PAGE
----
If you’re scrambling to find cash to buy a house, down payment help is available through a number of outlets, and some of these programs aren’t just earmarked for buyers with low incomes. Sometimes it just takes a little research, patience and creative thinking to get into the house of your dreams. In fact, research found that 87 percent of U.S. homes are eligible for one or more homeownership programs, and the down payment program benefit most frequently found is $10,000, according to Down Payment Resource (DPR).
There are more than 2,000 counties that have at least 10 down payment programs available to prospective homebuyers, and 37 percent of those programs don’t require that you be a first-time homebuyer. According to DPR, California has 412 homeownership programs, Florida has 230, Texas has 206 and Maryland has 111.
If you’d like to get help with your down payment, here are four options to study:
1. Down Payment Resource
This organization was developed by Atlanta-based Workforce Resource, a web-based software company with a mission to connect people with hard-to-find financial resources. You can check your eligibility on their site by entering where you want to buy a house, its estimated price, your annual household income and other questions, such as your profession and if you’re a veteran. It will then match you to any programs that are available to you.
2. Help for Community Service Professionals
Are you an educator, protector, nurse, veteran, police officer or another important community service professional? If so, you could be eligible for assistance with a down payment. In fact, more than 14 percent of homeownership programs are designed just for you. These can be especially helpful in high-cost markets because the programs can help workers live in the communities they serve.
For instance, the Police in the Community Loan Program (PIC) provides down payment assistance loans to police officers who are purchasing their first home in San Francisco, California, where housing can be very costly. Loan funds have been made available through contract negotiations between the city and the Police Officers’ Association.
If you are a veteran or are currently in the military, you could be eligible for a VA Home Loan with no down payment at all, according to the U.S. Department of Veterans Affairs. Since the department guarantees any losses that may occur, lending institutions can offer you more favorable terms for your new home, such as down payment assistance, a competitive interest rate and property tax reduction. You don’t even have to be a first-time homebuyer to get some of these benefits, so reach out to your state’s VA office to find available programs.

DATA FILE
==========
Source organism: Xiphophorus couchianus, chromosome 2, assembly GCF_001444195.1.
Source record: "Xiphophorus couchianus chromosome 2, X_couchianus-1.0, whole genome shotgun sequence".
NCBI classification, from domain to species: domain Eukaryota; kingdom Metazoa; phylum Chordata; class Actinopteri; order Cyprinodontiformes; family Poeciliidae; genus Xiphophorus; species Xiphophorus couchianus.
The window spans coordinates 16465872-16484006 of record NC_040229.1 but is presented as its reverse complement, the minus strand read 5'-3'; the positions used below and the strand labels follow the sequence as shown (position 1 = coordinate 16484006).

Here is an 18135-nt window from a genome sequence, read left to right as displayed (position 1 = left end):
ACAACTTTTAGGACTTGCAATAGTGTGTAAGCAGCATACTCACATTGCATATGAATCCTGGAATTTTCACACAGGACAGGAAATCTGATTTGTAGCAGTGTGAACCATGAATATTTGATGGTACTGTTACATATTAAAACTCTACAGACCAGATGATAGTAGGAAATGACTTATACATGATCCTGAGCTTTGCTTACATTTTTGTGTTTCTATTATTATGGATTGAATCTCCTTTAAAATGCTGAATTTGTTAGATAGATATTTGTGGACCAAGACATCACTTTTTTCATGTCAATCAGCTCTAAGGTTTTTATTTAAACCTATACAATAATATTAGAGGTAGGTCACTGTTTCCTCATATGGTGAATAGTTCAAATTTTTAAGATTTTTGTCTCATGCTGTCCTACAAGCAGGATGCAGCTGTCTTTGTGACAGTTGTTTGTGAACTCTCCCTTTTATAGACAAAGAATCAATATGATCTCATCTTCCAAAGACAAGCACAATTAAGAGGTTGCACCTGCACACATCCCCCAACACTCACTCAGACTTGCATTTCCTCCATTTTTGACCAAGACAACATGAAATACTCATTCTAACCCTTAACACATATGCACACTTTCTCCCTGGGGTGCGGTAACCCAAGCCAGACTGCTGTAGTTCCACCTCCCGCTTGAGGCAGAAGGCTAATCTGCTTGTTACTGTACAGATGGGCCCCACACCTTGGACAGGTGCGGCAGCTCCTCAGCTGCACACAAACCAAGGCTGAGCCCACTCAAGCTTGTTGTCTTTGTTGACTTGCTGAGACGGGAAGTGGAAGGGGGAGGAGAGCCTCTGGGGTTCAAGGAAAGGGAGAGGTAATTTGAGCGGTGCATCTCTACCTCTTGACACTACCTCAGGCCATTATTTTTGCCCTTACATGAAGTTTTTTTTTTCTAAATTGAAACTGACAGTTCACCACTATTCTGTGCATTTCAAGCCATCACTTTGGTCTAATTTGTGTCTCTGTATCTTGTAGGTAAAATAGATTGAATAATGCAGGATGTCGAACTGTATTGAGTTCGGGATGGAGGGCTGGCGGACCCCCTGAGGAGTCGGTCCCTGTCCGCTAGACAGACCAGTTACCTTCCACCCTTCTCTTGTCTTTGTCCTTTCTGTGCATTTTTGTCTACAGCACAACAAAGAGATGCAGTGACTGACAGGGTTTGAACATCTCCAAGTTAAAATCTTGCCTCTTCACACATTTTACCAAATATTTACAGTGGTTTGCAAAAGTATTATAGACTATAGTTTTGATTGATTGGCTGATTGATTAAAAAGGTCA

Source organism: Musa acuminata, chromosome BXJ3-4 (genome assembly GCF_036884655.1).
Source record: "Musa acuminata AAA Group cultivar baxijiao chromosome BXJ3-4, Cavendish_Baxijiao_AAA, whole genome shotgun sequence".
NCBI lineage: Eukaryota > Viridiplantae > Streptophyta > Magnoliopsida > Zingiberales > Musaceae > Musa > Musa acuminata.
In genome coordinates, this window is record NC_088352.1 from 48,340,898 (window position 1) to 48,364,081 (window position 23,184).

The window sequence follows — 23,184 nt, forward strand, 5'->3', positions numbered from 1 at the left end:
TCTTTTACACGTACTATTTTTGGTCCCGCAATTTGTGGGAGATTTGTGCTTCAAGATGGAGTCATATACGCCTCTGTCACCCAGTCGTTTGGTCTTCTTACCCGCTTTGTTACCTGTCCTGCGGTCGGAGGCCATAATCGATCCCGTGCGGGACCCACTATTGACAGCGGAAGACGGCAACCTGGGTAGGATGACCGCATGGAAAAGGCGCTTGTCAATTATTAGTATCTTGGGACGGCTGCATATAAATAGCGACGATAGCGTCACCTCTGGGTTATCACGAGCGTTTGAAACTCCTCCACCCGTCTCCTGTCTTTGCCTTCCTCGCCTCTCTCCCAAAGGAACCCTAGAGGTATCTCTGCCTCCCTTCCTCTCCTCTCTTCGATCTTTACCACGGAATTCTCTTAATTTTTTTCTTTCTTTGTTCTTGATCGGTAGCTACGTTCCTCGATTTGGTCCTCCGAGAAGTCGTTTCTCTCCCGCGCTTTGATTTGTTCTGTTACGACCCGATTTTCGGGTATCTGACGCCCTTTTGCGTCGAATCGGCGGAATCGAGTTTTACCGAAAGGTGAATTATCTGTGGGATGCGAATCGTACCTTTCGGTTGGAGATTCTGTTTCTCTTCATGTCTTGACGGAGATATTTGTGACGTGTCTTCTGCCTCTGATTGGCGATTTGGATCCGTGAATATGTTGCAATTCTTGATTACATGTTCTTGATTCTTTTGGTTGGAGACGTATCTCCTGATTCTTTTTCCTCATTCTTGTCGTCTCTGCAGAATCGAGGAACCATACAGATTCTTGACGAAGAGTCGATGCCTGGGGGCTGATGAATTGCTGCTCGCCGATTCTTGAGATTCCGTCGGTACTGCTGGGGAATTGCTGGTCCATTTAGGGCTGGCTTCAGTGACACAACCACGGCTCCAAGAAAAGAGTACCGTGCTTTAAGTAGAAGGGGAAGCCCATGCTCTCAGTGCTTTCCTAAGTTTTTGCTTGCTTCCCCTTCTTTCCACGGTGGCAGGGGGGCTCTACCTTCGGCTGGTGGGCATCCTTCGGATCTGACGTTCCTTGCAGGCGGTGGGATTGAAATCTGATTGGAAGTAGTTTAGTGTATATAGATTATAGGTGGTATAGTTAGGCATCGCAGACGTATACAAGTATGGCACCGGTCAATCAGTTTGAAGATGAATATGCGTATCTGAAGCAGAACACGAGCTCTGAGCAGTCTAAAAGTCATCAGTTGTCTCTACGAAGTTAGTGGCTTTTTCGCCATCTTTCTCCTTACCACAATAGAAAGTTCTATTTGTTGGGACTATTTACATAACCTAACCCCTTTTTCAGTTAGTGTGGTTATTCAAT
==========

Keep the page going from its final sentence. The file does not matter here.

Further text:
3. Employer-Assisted Housing Programs
If you need help coming up with a down payment, check with your employer. You may be surprised to find that you can get help with your down payment and closing costs from the company that signs your checks. Employer assistance can come in the form of a grant, a direct, fully repayable second mortgage or unsecured loan, a forgivable second mortgage or unsecured loan, or a deferred-payment second mortgage or unsecured loan, according to Fannie Mae.
Some employers offer discounts or programs that match what you save for a down payment. Some lenders or banks, for example, may offer their employees a small percentage discount on a home loan. It’s certainly worth asking your employer if they offer such programs as you look to purchase a home.
Research has shown that companies that participate in affordable housing programs have seen an increase in stability within the company and a decrease in turnover, absenteeism and stress, according to the Greater Minnesota Housing Fund.
4. Family Members
It’s tough to ask your family for money. But sometimes you have to sit down with your parents, grandparents or whoever it is you’re requesting money from and be open about what you need. If you have people in your life who can help you, this may be good option. However, documentation is a very important part of this process. If a family member gives you the money, you need to fill out a gift letter, and then validate it with a copy of the check and your deposit receipt. Keep in mind that a gifted down payment could be taxed depending on the amount of you receive, and that there are some lenders who won’t accept a gifted down payment unless you put 5 percent of your own money into the mortgage.
For many buyers, getting help with a down payment is necessary to purchase a home. Luckily, there is help out there, and all it takes is research and some careful consideration of the available options. Use these tips, and for more resources and to search for homes, head to Owners.com.
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